Over a five-year period beginning in 1998, 20 communities will receive planning and implementation grants of $25,000 each. On successful completion of the planning phase, the program will make available implementation grants of up to $50,000 a year for two years. A 50% match is required for each of the implementation grants; the matching requirement is imposed to emphasize the need to plan for sustainability from the beginning.
Promotion. The Program has invested heavily in a multi-pronged information campaign to create a Healthy Cities and Communities movement in the state. Strategies have included enlisting key leaders, including policy makers and administrators from constituency groups the Program wants to reach; formal presentations as well as personal contacts; and widespread distribution of publications.
The language of Healthy Cities and Communities has always been a struggle. The term itself, while appealing and wholesome, is still confused with medical, or sick, care. Even people who understand the model and who may have participated in the Program for years, need the tools and appropriate “everyday language” to describe what this work is about to the community at large and their colleagues. Drawing connections to quality of life issues such as education, the environment, and the economy will often strike a responsive chord.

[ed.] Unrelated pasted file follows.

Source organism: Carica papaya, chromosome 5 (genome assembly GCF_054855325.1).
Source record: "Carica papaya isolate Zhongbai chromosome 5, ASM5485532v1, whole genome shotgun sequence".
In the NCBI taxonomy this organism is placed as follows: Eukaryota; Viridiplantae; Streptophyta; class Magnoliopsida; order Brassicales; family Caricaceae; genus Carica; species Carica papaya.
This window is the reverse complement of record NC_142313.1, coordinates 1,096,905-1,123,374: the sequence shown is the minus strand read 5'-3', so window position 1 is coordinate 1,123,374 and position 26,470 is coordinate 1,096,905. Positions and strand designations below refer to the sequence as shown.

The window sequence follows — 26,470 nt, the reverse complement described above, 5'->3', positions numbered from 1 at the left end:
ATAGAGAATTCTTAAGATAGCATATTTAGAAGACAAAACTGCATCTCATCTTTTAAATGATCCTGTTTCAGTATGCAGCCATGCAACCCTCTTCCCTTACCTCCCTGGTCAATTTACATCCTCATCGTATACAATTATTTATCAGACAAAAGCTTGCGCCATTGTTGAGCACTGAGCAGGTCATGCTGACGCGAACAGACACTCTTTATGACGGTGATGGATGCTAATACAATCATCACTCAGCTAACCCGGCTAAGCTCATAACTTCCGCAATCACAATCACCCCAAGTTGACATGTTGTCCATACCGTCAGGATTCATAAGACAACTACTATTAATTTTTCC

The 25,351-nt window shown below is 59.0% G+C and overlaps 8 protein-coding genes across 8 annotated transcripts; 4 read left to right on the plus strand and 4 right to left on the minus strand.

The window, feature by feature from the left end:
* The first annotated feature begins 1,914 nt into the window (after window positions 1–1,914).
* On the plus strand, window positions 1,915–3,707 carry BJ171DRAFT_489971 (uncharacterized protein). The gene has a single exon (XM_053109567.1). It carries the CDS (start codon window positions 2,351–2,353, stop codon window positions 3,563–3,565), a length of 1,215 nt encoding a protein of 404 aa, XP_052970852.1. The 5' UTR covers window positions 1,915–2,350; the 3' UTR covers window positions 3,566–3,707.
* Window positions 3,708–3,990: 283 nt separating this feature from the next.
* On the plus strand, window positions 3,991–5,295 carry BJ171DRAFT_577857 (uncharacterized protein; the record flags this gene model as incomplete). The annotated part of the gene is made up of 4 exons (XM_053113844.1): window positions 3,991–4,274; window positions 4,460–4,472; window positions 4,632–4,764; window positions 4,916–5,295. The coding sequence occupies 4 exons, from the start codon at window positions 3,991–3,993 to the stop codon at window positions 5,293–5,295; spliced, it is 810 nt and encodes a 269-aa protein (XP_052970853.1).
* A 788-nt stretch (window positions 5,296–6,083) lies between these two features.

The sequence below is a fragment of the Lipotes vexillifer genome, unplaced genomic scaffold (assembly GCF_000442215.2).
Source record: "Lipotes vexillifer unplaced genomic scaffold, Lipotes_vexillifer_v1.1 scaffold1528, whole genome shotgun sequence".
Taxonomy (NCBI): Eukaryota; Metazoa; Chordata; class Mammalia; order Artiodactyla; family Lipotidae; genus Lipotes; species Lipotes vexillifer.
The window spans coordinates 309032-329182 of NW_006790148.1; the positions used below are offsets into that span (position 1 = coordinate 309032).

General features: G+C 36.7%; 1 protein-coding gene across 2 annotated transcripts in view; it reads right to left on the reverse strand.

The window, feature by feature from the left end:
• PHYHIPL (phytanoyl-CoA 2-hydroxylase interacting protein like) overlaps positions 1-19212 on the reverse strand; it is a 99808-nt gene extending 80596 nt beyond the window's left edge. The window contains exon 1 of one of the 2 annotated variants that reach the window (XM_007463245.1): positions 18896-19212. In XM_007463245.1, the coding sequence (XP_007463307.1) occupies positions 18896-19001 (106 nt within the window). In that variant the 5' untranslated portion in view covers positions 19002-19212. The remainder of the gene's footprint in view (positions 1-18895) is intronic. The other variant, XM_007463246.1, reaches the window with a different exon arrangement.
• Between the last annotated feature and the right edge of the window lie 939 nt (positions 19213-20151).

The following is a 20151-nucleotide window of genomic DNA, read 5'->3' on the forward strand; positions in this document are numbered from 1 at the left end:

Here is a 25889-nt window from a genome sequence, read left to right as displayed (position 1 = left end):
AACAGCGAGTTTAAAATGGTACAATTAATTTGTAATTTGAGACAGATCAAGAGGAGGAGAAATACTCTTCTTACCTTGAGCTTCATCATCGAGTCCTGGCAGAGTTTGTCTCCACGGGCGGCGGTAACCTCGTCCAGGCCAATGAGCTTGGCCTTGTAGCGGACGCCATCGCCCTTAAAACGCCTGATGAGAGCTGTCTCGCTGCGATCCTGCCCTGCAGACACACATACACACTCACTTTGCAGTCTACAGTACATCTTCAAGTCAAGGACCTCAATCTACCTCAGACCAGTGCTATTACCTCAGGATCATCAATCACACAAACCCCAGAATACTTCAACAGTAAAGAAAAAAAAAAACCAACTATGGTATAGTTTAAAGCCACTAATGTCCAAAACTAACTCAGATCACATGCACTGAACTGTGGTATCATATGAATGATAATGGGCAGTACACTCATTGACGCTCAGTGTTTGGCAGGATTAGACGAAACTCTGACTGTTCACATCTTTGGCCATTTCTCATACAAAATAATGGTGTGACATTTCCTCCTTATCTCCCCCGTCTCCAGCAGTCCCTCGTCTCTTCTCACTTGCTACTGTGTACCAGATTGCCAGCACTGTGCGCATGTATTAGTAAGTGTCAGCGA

Enlisting city government officials, including city managers and key department heads, as spokespersons for the Healthy Cities movement has been one of the most effective promotion methods. These people have credibility because they are well-respected and active in their professions and can be vigorous advocates among their peers. The value of these peer-to-peer transactions cannot be overstated because they lend access to a larger audience. Spokespersons for the Program can also “translate” the Healthy Cities message with language familiar to their disciplines.
For example, in one case, a city manager made presentations to state and national audiences and wrote a feature article in the magazine of the International City/County Management Association. He also organized a staff team to visit another Healthy City to learn from its experience. So-called “social entrepreneurs” like this city manager come from a wide variety of fields, including public administration, community services, recreation, public safety, community development, and human services. In the policy making arena, the Programs California Smoke-Free Cities Program worked with city council members who championed the cause of clean indoor air not only in their jurisdictions but also with their counterparts in local and state government.
Another strategy for promotion is to go to the venues that attract the audiences we want to reach. Annually, Program staff members make dozens of presentations to community groups and at meetings of elected officials and of professional associations for public health, park and recreation, health care, education, and human services professionals. The Program routinely exhibits at the League of California Cities’ annual conference and other meetings.
To further promote the Healthy Cities and Communities message, the Program publishes a quarterly newsletter, Connectionsf which is mailed to more than 6,500 people. At the municipal government level this includes the mayor, council members, city manager, and various department heads in all of California’s 473 cities. It is also sent to health officers, administrators, health education directors, and division directors of local public health departments.